(7) That the Costs of this Action shall be paid by the 1st, 2nd and 3rd Defendants, such Costs to be taxed.”

In addition to the affidavit of Dr. Sorie Kennedy Conteh, the first Plaintiff herein, sworn to on the 14th day of September, 2006 and filed together with the Originating Notice of Motion Counsel for the Plaintiff was given leave by the Court to rely also on the joint affidavit of the second to sixth Plaintiffs inclusive sworn to on the 6th day of October 2006 and filed herein.

On the 29th day of September 2006 the Statement of the Plaintiffs Case was filed together with the affidavit as required by Rule 90 (2) of the Rules of the Supreme Court, Constitutional Instrument No.1 of 1982. On the 10th day of October 2006, Osman Kanu, State Counsel as Solicitor for all the five Defendants herein filed a Statement of the Defendants case accompanied by the requisite affidavit pursuant to Rule 92 (2) of the said Rules of the Supreme Court.

A date was fixed for the hearing and arguments commenced on the 19th day of October 2006 and were concluded on the 20th day of October 2006. Though both the Plaintiffs and the Defendants did give an indication that they might be calling witnesses at the hearing no such witnesses were called.

Put briefly, the case for the Plaintiffs, as I understand it, is

(1) that any election for the office of a Paramount Chief is according to Section 33 of the Constitution, Act No.6 of 1991 is a public election should therefore be conducted and supervised by the fifth defendant, the National Electoral Commission.

(2) that as the election held by the first and second Defendants, the Minister of Local Government and Community Development and the Provincial Secretary, Northern Province, on the 12th August 2006 as a result of which the third Defendant, Dr. Issa M. Sheriff, was elected to the Office of the Paramount Chief of Biriwa Chiefdom in the Bombali District in the Northern Province of the Republic of Sierra Leone was not conducted in accordance with the provisions of the said Section 33 of the Constitution, the said election should be declared invalid, null and void and the office of the Paramount Chief of the said Biriwa Chiefdom should therefore be declared vacant.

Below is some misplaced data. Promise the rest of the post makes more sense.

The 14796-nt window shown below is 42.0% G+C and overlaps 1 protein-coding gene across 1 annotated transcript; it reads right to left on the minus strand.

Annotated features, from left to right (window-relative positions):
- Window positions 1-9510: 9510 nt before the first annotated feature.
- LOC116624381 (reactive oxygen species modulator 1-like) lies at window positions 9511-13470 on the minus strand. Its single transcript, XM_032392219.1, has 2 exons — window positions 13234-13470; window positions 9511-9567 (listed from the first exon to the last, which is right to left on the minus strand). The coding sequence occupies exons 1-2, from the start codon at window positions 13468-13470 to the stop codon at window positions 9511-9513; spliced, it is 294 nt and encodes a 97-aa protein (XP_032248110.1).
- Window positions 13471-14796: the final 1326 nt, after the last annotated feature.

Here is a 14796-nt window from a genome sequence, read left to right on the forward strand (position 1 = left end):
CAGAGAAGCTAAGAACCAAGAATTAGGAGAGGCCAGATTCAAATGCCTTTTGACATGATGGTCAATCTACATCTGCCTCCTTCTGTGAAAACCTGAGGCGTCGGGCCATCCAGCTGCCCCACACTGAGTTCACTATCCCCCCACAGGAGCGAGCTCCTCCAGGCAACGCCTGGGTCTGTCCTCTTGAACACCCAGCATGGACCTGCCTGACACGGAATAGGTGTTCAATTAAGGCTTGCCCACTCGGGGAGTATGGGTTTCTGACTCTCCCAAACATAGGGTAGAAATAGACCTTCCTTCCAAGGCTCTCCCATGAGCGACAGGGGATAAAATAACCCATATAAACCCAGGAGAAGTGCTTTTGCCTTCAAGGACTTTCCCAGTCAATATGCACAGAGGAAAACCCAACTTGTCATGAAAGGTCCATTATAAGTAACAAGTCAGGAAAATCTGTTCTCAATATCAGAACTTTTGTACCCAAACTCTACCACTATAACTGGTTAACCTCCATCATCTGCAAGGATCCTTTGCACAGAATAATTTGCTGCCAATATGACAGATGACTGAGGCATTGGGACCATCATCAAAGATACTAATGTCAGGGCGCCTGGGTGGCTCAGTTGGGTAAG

The Plaintiff also challenged the eligibility of the third defendant to be a candidate

in the said election and seek an Order of the Court directing the fifth Defendant thereafter to conduct the said elections in accordance with Section 33 of the Constitution.

The short answer of the Defendants to the Plaintiffs’ case, as could be gleaned from the Statement of the Defendants’ Case is first, that the election of a Paramount Chief is not a public election as envisaged by Section 33 of the Constitution and that the conduct of such an election is not governed by Sections 33 and 72(5) of the Constitution. Though not raised as part of their case, during the course of his argument, the Attorney-General on behalf of the five Defendants contended that this Court could not grant the several reliefs sought in the Originating Notice of Motion in its original jurisdiction

He was allowed to raise this issue which was outside the Case for the Defendants as filed because this Court is of the view that the question as to whether the original jurisdiction had been properly invoked is one which even if not canvassed by any of the parties the Court, suo moto, can properly raise and dispose of as a matter of law.

Indeed, in my view, this issue of the original jurisdiction is one which must be dealt with as a preliminary issue because if the Court comes to the conclusion that it lacks original jurisdiction to grant the several reliefs sought it would not even go into the merits of the case no matter how convincing the arguments in favour may be ex facie. (See Issa Hassan Sesay & Ors v. The President of the Special Court for Sierra Leone, SC 1/2003, judgment delivered the14th day of October 2005 and Hinga Norman v. Sama Banya, SC 2/2005, judgment delivered the 31st day of August 2005, both unreported )